Columbus, OH --- He may not possess the name recognition or credentials of harness racing stablemates Boston Red Rocks and Doo Wop Hanover, yet Music Is Art has always been held in high regard by his winter conditioner and co-owner, Peter Blood. In fact, he holds a distinction no other horse has attained in the New England and Florida Hall of Fame member’s five decades in the sport. “I’ve always said he is the fastest horse I’ve ever sat behind,” said Blood. “The problem was he could not carry that speed, but I think we have the stamina in him now to do so.” Purchased for $85,000 by Blood and his long-time partner Rick Berks at the 2015 Standardbred Horse Sale, Music Is Art is a 4-year-old son of Art Major and the Western Ideal mare Music Row. As a 2- and 3-year-old he showed glimpses of his ability while compiling a record of 26-5-1-4 and banking just over $100,000. Campaigned by Steve Elliott as a freshman, Music Is Art competed primarily in New York Sire Stakes events, but he was also fourth in a $66,000 division of the Bluegrass Stakes. As a sophomore, the gelding was in the barns of Blood, Mike Deters and Jake Leamon and Elliott and returned to New York for the early part of the season where he was third in the $263,100 Empire Breeders Classic final. He was fourth once again in a $73,400 division of the Bluegrass Stakes and completed his season with a seventh place finish in the $308,060 Progress Pace final. Despite being eligible for the Breeders Crown, Blood and Berks opted to provide Music Is Art with an extended vacation and prepare him for a 4-year-old campaign. “As I said, I always knew he had the speed,” Blood said. “And it was there in his races but he just was not finishing his miles. That does not seem to be an issue this year as he has won both of his races and has already been in 1:50.3. Tony (Kerwood) has been driving him and told me he feels great.” Music Is Art commenced his 2018 with a triumph in a non-winners race at Pompano Park on April 10. He followed that performance with another win in the Open ranks at the same facility on April 22 in the aforementioned 1:50.3, which is also a new lifetime mark. “He and Doo Wop will be sent to race out of New York with Mike Deters,” Blood said. “Red Rocks will go back to Steve (Elliott).” While naturally Blood hopes Music Is Art joins Doo Wop Hanover and champion Boston Red Rocks with stakes wins, each horse has their own unique course charted for the year. “The Graduate (which opens this Saturday at the Meadowlands) is really the only thing we have Music Is Art staked for,” Blood said. “We learned from what happened to Red Rocks last year how tough a horse’s 4-year-old year can be so we’ll see what he tells us for the rest of the year.” After nearly losing Doo Wop Hanover, who captured the 2015 Graduate final and was poised to become a big star in the older pacing ranks, Blood was thrilled to see him return to the winner’s circle on Nov. 27, 2017. It was his first victory since the 2015 Jim Ewart Memorial and the gelding has added two more wins, two seconds and three thirds while racing this winter at Pompano Park. It has been nothing short of a tremendous turnaround for a horse that seemed doubtful would ever appear in a pari-mutuel event again and whom Blood was unsure if he could merely save his life. “We are also just going to take our time with Doo Wop and see how it goes,” Blood said. “I sent his groom up with him, who he loves, and we will keep his races spaced out. He is such a happy horse right now and I don’t have to use a cradle on him anymore. I think he really enjoyed his time down in Florida without having to be put on a trailer to race all the time. I don’t really know what to expect, he’ll let us know; the goal is to keep him happy.” As for 2015 Dan Patch Award winner Boston Red Rocks, the 5-year-old stallion was fourth in his most recent qualifying event behind Filibuster Hanover, Rock N Tony and fellow champion Pure Country at The Meadowlands on April 28. “Red Rocks will follow much the same schedule as he did last year,” Blood said. “Although we will probably go a little lighter with him because we thought he was tired at the end of the season. He had a lot of hard races and despite not getting a lot of wins with him you cannot take anything away from how well he raced. We have no reason not to anticipate him to race well this year. He always gives you all he has and has four :27 quarters in him; he just keeps coming. So we figured we would race him again this year and then maybe see about standing him (at stud).” by Kim French, USTA Internet News Editor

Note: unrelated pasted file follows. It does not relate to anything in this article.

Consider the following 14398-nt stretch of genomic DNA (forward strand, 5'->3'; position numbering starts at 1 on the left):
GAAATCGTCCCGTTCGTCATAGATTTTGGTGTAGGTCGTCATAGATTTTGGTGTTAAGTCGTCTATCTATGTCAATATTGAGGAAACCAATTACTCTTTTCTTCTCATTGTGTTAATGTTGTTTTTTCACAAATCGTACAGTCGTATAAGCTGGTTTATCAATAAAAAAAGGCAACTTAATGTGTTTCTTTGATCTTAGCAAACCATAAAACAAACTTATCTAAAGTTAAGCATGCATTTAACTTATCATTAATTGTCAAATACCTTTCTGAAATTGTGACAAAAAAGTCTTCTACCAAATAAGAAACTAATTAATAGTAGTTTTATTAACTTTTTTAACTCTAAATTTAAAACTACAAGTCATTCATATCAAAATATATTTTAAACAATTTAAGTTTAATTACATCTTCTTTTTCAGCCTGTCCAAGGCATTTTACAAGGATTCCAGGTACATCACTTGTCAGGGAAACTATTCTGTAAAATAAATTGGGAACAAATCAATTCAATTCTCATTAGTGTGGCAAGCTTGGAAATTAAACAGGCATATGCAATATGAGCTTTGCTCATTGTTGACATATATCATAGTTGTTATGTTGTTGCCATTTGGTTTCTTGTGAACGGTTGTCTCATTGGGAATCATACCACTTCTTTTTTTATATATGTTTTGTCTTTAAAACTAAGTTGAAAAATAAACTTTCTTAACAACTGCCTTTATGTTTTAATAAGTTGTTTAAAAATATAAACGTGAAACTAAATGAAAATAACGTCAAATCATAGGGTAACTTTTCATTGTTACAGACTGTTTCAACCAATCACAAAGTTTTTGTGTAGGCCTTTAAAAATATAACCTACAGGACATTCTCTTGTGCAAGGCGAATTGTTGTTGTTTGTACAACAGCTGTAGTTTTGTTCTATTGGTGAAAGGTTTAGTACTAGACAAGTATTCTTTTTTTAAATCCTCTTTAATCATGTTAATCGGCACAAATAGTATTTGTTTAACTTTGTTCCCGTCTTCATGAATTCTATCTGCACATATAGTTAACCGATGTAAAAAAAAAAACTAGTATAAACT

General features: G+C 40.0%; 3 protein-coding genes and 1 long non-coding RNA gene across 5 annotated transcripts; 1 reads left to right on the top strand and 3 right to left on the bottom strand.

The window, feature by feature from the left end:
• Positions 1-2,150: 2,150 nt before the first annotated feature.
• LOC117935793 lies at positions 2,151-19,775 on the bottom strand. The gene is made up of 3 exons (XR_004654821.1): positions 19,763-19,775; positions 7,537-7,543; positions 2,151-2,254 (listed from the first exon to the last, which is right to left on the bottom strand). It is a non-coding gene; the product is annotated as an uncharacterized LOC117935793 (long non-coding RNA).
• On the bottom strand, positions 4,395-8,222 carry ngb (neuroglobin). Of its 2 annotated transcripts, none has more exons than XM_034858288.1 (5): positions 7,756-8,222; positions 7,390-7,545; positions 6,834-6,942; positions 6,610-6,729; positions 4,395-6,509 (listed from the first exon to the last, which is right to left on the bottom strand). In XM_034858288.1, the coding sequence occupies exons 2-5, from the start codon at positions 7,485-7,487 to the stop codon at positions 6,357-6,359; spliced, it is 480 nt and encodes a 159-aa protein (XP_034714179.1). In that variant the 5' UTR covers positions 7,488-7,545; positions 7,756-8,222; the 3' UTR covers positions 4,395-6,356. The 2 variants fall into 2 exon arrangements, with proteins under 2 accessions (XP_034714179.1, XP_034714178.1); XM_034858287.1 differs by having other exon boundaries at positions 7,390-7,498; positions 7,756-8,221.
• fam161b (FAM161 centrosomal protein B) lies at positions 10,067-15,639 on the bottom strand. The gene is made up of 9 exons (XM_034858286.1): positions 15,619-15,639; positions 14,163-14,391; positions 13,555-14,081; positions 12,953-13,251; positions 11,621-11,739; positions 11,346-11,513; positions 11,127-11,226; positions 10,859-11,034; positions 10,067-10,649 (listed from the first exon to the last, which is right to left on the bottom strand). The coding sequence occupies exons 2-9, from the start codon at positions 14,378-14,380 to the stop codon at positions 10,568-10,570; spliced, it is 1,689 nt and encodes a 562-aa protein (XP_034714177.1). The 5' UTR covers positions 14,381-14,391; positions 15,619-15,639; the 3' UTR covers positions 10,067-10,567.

Columbus, OH --- Although he did not compete in Grand Circuit contests as a harness racing freshman, Massachusetts Sire Stakes champion Hashtagmadeyalook could very well demand some attention in his sophomore campaign. He may not be strong in stature, but this young gelding possesses a motor and mind which commands attention on any occasion he places a hoof on the track. “He has not grown taller, but has really filled out,” said George Ducharme, the gelding’s conditioner. “He has grown into his chest and has a nice, big butt. He’s training really well and I think he’s going to be a good little horse.” A son of Chapter Seven-Royalty Free, Hashtagmadeyalook performs for his breeder/owner, Raymond Campbell Jr. The Campbell family’s dedication to the sport spans decades and this horse is a product of that devotion. Although their stallion RC Royalty did not capture the Hambletonian (seventh in his elimination), he has sired a victor of that prized event in Royalty For Life and is also the broodmare sire of this 3-year-old. “RC Royalty has sure been good to me,” said Ducharme, who was responsible for the career of Royalty For Life. “And my relationship with Mr. Campbell goes back many years to when you had to stand a stallion in Massachusetts for their offspring to be eligible; I think that was in the 1980s. The program there has come so far just within the last several years and we are very grateful for it.” Hashtagmadeyalook has compiled a record of 4-2-2-0 and banked $77,550. He is a Commonwealth champion and established a track record (1:56.3) for his age, gait and gender in his first triumph at Plainridge Park on Oct. 23, 2017. With regular pilot Chris Lems holding the lines, the gelding chased Kinda Lucky Lindy around the track in his first engagement at Plainridge Park, in his career debut on Sept. 25 in Massachusetts Sire Stakes action. He was again second behind that rival in his next trip to the post, also in Sire Stakes company, but did trot a :28.2 last panel. Hashtagmadeyalook, however, turned the tables on that rival in his third journey to the gate. He stated he was a force to be reckoned with off a stakes and track record performance on the very first occasion he entered the winner’s circle. The gelding also demonstrated his education was right on point by defeating Kinda Lucky Lindy in the $90,000 Massachusetts Sire Stakes final on Nov. 6. Hashtagmadeyalook assumed command at the beginning of the race and never relinquished control. Lems merely shook the reins to keep his mind on business as the horse stopped the clock in a measured 1:57. “We got a late start with him and qualified him twice at Vernon Downs,” Ducharme said. “We just took our time with him and I think it was the right thing to do. We kept him in Massachusetts rather than taking him to New York, but we are going to try him there this year.” The gelding, who is the first foal from a dam that is a half-sibling to RC Serpent (Conway Hall, $141,161) and Temper Of Will (Conway Hall, $173,888), will ply his trade in the Empire State and determine his own destiny. “Mr. Campbell wanted to keep him eligible outside of New York and Massachusetts for several stakes races,” Ducharme said. “But it is all up to him; we’ll let him tell us what he wants to do, but he has always been good-gaited and knows his work. I think allowing him to have the time off was the best thing and we are hopeful he will have a nice season this year for it.” by Kim French, USTA Internet News Editor